In 2008, 14 anti-Semitic incidents were reported in the Dutch capital, making for relatively calm year in the city that is home to most of the country’s approximately 40,000 Jews. New - as yet unpublished - data collected by a semi-governmental agency that reports on discrimination, have shows that the number of reported incidents grew to 30 in 2009. This development is in line with national trends, said Elise Friedmann of the Centre for Information and Documentation on Israel, a pro-Israel lobby group in the Netherlands. “We estimate the total number of reported incidents doubled in 2009,” she said. Israel’s military offensive in the Gaza strip in January of that year was the driving force behind the explosive growth, according to Friedmann. “In that month alone we had a hundred or so reports come in, almost the same amount we did over the entire year before,” she said. When an Israeli military operation dominates the headline, Van Halem is one of the first to notice it on the streets. “The verbal abuse hurled at me on the streets is becoming more severe and more regular,” he said. Experience has taught him that the boys taunting him are almost always of Moroccan descent. “Their reasoning goes something like this: Israelis are Jews, Palestinians are Arabs, so we Moroccan ‘Arabs’ in the Netherlands are going to take on Dutch Jews,” said Menno ten Brink, a rabbi for the liberal Jewish community in Amsterdam.

More and more under siege
At the time when Van Halem was beaten, Israel was relatively quiet however. “They spotted my skullcap and started swearing at me,” he recounted. Van Halem has been wearing the traditional headgear, proscribed by the Jewish faith, since he was six. “Ever since, I have been cursed regularly. When I was 8 I hurt myself after I was pushed against a bicycle stand. My leg needed stitches,” he said. Many people witnessed his 2008 beating and were able to give the police good descriptions of the assailants. Van Halem was surprised when the police sent him a letter, letting him know that the perpetrators had never been found. Rabbi Ten Brink wonders whether the police had really tried its best. “All these witnesses and the police can’t find the guy who did it. Telling,” he said. A spokesperson for the Amsterdam police force assured they had done everything within their power. We had plainclothes cops staking out the area for days, looking for the boys. But we couldn’t find anyone,” the spokesperson said. The case was finally closed in May of last year. Ten Brink’s sceptical attitude towards the police illustrates of the Amsterdam Jewish community at large. Jews here feel more and more under siege as they are exposed to a growing barrage of name-calling, hate mail, firecrackers in their mailboxes, graffiti and – occasionally – physical abuse. They feel the government should do more about it, by coming down harder on perpetrators, for one, but also by investing more in their security financially.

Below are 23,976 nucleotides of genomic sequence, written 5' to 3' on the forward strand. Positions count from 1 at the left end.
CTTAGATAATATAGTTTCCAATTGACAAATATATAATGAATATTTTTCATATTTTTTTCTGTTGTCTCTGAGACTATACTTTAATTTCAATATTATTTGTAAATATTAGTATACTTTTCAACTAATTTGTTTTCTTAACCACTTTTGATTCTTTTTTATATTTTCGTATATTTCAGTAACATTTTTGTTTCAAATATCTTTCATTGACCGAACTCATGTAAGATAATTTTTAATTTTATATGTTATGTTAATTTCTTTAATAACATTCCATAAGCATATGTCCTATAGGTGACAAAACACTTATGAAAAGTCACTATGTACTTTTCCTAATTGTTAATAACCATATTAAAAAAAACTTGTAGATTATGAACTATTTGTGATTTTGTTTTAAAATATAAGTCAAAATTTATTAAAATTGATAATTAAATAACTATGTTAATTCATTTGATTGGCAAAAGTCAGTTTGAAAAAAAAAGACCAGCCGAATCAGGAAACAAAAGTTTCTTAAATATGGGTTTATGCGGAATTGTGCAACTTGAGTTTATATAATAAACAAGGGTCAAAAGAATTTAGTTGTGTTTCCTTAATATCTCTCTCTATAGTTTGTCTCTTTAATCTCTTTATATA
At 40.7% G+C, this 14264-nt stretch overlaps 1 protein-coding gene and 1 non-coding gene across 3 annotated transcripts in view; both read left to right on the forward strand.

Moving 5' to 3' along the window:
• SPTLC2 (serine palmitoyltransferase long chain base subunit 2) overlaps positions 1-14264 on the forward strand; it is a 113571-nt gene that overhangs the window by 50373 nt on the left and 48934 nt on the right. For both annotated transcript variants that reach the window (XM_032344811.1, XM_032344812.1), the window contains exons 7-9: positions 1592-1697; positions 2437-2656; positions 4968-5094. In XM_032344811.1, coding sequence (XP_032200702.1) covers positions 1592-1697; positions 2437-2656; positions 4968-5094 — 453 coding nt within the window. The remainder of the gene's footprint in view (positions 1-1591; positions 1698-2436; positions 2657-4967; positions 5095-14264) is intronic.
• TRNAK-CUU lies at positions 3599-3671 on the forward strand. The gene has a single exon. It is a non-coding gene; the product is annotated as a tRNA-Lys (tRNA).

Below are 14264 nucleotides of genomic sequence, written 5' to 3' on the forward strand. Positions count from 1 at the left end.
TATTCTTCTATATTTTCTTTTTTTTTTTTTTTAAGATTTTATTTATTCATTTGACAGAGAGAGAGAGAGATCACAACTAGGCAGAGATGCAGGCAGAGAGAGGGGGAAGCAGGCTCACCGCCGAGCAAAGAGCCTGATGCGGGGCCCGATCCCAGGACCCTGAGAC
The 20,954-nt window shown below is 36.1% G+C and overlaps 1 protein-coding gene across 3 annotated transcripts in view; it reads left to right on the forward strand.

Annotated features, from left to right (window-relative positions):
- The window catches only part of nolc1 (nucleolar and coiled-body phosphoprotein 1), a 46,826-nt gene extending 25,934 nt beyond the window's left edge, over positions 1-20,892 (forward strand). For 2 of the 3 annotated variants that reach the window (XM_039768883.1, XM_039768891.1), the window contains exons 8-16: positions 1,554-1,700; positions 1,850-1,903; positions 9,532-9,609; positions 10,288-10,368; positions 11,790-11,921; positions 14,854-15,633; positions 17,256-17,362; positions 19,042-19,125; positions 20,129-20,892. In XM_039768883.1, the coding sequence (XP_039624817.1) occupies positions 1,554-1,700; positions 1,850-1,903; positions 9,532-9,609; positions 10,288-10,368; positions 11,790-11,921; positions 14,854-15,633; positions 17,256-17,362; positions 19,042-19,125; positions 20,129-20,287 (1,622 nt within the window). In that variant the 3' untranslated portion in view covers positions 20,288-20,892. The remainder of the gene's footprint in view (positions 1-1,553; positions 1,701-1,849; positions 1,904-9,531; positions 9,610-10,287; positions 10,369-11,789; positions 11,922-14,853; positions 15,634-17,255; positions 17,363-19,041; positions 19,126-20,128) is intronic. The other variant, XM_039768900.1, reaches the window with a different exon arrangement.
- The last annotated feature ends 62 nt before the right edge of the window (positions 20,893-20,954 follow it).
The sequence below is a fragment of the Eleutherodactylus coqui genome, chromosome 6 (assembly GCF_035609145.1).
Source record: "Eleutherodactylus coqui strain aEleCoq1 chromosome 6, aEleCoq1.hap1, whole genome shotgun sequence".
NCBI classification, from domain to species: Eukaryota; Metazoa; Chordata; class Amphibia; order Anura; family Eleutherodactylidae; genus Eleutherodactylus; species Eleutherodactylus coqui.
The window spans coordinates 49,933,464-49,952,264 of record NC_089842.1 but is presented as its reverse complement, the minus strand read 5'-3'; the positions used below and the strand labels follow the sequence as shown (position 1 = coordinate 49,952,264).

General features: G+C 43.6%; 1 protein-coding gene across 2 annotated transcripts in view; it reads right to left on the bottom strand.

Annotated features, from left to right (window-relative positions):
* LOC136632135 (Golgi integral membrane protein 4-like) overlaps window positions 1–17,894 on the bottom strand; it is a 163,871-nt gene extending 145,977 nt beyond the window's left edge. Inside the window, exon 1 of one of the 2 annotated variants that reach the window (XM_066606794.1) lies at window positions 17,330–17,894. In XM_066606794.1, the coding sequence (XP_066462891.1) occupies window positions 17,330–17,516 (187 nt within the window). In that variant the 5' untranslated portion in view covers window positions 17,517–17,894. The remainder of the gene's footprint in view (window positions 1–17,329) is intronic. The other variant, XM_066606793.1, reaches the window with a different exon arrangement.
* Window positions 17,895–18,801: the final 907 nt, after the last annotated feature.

'Hilter let one get away'